Men's Gymnasium (Indiana University)
|Location||1025 E. 7th Street
Bloomington, IN 47405
|Capacity||2,400 (approx., former)|
The Men's Gymnasium (now part of the Indiana University School of Public Health-Bloomington building) is an on-campus indoor athletic facility on the campus of Indiana University in Bloomington, Indiana. From 1917–1928 it also served as the home of the Indiana Hoosiers men's basketball team.
The Men's Gymnasium, more commonly referred to now as part of the School of Public Health-Bloomington building, is part of a complex for the Indiana University School of Public Health-Bloomington, as well as the recreational programs offered by the school's Division of Recreational Sports. The Men's Gymnasium, together with the Wildermuth Intramural Center, make up the SPHB complex.
On January 19, 1917, the Indiana Hoosiers began playing in the Men's Gymnasium, a Gothic basketball cathedral. The team won their initial game against Iowa 12–7. The low score was attributed to both teams struggling to adjust to the new baskets in the arena.
The new facility was built from Indiana limestone and cost $250,000. In addition to the basketball portion, it included an indoor track, a pool, locker rooms, offices for athletics and staff, and a trophy room. The primary focal point of the facility was a 2,400-seat basketball arena on the second floor. It was simply called the new Men's Gymnasium, and for the first few years was often just called the "New Gym."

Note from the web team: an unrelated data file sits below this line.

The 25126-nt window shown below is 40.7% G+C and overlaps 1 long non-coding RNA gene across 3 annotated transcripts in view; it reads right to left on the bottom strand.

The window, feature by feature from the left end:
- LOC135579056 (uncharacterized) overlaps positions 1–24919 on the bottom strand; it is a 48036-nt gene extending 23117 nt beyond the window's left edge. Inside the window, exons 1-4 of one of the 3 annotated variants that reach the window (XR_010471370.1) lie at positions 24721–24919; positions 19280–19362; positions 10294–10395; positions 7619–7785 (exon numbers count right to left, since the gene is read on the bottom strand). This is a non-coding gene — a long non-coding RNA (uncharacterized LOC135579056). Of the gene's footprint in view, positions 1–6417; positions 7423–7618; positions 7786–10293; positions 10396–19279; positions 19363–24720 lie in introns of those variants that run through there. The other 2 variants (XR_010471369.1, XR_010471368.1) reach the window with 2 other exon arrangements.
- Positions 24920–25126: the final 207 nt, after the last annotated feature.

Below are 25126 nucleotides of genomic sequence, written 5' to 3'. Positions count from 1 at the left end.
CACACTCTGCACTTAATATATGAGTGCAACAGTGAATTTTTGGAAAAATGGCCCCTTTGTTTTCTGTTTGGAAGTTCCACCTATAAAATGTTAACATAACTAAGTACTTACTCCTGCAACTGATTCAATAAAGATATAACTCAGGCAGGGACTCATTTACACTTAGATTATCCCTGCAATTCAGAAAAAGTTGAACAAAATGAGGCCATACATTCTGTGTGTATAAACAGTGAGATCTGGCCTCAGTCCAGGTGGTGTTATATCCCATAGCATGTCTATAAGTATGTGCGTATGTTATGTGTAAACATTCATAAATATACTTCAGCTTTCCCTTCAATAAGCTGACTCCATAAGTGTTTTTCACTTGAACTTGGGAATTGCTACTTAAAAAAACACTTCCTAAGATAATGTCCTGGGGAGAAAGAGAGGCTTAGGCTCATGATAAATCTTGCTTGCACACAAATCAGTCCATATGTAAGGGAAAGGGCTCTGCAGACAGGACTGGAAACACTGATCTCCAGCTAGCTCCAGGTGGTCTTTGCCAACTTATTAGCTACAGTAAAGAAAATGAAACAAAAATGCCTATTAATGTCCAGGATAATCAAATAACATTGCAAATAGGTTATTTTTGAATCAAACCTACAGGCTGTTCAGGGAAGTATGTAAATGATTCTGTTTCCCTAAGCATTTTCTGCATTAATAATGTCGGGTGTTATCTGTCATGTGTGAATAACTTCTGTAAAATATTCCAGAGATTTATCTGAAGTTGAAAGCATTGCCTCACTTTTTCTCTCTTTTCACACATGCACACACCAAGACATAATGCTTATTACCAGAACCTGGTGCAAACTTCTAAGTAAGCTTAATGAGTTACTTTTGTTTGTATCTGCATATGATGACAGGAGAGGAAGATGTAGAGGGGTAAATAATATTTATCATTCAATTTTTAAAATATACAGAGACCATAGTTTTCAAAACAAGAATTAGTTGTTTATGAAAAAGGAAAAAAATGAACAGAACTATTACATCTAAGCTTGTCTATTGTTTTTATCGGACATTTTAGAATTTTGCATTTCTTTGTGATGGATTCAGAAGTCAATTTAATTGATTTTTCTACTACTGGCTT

After the first few games spectators complained that they could not see the game because of opaque wooden backboards. The Nurre Mirror Plate Company in Bloomington was employed to create new backboards that contained one-and-a-half inch thick plate glass so that fans could see games without an obstructed view. It was the first facility in the country to use glass backboards.
Indiana's first All-American, Everett Dean, played in the facility. Later he returned as head coach for the team and won a Big Ten Conference championship in his second season in 1925–26. The basketball team's last season in the facility was in 1927–28, when the team again won the conference championship. Because of the growing popularity of basketball at the school, the team needed a larger arena to host games and moved to the Old Fieldhouse.
Some of the original tiles in the building contain the swastika symbol. A plaque in one wing reads as follows:
This wing of the School of Public Health-Bloomington building was built in 1917, before the Nazi party popularly adopted the swastika as its national symbol of world domination. This symbol has been found in many cultures through the world. At various times in history, it has been associated with agriculture and points of a compass, the action and origin of the universe, or the succession of the generations ... Only with the rise to power was the meaning of the swastika associated with abusive power and horrible domination. These tiles are not intended to be associated with such meanings. They were placed here with the original intent of wishing health and prosperity to all.
Thank you for your understanding and cooperation.